Playing the Game: New ADHD Treatment Could be a Total Game-Changer

A new treatment for children with ADHD could see a drug-free approach if the FDA approves...

The Wall Street Journal reports that Akili Interactive Labs Inc. of Boston, formed by start-up-creating firm PureTech Ventures, and San Francisco company, Brain Plasticity Inc. are seeking FDA approval for a new treatment for ADHD.

What is particularly innovative about this new treatments is that it is not a new wonder-drug without any side-effects (well, in a way it is). It is a video-game, which, working through the principle of neuroplasticity, targets the prefrontal cortex and visual and motor parts of the brain in order to strengthen the patient’s ability to concentrate and ignore distractions.

Sounds fantastic, doesn’t it?

Unfortunately, there are still some issues that will need to be overcome, the first, according to Dr Gentile, a developmental psychologist at Iowa State University, being a concern over what we mean what we say ‘attention’; Gentile highlights the problem that games usually train types of attention that could be different to the ones that teachers need. That is, the ability to concentrate for long periods of time on a potentially tedious task. To be honest, I think this idea does the many brilliant teachers out there a disservice, but even if we accept this idea that ‘school = dull’, then, as the good doctor says, this is a ‘design challenge’. It’s not a checkmate.

Nevertheless, there are other problems that might be out of the designers’ hands. Writing in Pharma Marketing Blog, John Mack, otherwise known as Pharmaguy, highlights three ‘fat chance’ obstacles that would have to be overcome for the treatment to make its way into the marketplace and then to become mainstream.

The first of these is the likelihood of getting FDA approval. As The Wall Street Journal points out, the ‘FDA has never approved a videogame as a medical therapy’. But to therefore consider this a non-starter, would be short-sighted. For a start, as Mack points out, ‘with such experienced drug industry veterans as partners, Akili might have a chance of making it to the FDA.’ Secondly, until fairly recently, we might not have imagined the FDA approving medical apps – and yet that is exactly what they are working on right now. We need to keep reminding ourselves that history doesn’t always equal destiny.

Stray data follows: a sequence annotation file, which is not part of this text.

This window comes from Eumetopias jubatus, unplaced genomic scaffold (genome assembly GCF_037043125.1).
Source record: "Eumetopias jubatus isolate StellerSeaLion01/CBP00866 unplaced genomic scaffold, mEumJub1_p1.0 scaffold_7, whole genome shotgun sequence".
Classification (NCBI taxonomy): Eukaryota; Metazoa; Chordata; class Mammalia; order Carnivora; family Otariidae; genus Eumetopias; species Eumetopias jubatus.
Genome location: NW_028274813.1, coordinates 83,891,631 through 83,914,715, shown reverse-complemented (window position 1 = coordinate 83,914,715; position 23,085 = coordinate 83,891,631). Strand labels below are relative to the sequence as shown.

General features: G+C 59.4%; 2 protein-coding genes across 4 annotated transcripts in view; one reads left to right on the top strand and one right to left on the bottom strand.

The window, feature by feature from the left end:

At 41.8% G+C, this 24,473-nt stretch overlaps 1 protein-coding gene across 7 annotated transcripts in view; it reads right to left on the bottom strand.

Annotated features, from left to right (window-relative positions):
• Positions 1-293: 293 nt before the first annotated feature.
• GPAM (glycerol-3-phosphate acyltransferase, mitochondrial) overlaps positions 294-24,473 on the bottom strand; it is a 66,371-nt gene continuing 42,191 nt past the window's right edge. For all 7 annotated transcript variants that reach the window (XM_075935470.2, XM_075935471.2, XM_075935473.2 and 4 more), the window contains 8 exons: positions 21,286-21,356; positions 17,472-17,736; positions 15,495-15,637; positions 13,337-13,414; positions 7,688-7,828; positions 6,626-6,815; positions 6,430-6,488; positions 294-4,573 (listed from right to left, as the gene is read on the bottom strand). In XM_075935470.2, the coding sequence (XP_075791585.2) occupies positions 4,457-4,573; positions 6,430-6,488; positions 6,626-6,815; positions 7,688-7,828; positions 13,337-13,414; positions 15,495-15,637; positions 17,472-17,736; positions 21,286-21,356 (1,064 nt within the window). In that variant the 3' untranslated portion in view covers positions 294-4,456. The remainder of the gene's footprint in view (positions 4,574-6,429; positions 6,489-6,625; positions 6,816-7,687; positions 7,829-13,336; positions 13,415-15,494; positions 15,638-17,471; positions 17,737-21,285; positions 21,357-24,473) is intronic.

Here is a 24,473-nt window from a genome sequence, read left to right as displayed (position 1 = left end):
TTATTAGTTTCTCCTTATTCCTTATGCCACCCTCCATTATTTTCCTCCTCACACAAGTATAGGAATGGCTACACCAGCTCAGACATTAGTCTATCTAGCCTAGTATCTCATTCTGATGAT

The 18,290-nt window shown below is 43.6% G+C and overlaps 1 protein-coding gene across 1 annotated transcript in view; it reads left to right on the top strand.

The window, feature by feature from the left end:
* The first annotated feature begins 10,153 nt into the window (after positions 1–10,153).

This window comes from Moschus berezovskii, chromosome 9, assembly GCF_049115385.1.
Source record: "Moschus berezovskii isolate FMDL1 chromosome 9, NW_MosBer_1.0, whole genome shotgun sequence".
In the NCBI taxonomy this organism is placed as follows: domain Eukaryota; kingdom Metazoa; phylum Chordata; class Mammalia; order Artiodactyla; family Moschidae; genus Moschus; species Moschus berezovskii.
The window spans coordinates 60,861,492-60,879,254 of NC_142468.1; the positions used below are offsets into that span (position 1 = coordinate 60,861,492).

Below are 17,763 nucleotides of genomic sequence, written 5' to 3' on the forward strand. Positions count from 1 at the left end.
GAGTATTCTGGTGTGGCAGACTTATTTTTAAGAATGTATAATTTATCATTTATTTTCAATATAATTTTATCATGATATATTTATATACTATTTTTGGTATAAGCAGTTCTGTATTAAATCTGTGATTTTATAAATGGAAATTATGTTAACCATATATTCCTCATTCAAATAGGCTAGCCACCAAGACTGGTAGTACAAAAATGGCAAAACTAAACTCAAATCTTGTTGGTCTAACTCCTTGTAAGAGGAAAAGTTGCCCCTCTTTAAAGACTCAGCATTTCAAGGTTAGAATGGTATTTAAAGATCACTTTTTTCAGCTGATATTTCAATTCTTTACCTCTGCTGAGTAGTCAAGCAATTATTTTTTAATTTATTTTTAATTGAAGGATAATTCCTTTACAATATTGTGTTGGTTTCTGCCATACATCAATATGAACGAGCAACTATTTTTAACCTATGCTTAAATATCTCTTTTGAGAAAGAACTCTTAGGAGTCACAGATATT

Next on Mack’s list of fat chances is the idea that patients ‘will pay for a game treatment after being conditioned all these years to think only of drugs as treatments’. But is this true? Just a cursory glance online tells us that there is a substantial groundswell of public opinion (for examples see here, here and here) that is uneasy about medicating children so heavily; might they not welcome a game as an alternative. 

Finally, Mack doles out a ‘fat chance’ to the idea that ‘physicians will prescribe the game to their patients’ since it would ‘require overturning the entire drug-physician industrial complex’. Granted, this might be slightly more complicated, but again, I reach for the concept that history need not be destiny. Why couldn’t the drug-physician industrial complex be overhauled? After all, it’s not that huge a shift, when one considers that the basic channels will still remain the same; it’s only what would be travelling down those channels that would be shifting.

Akili means wisdom in Swahili; I think it would be wise if the pharma industry were to watch this one closely. It could be a total game-changer.

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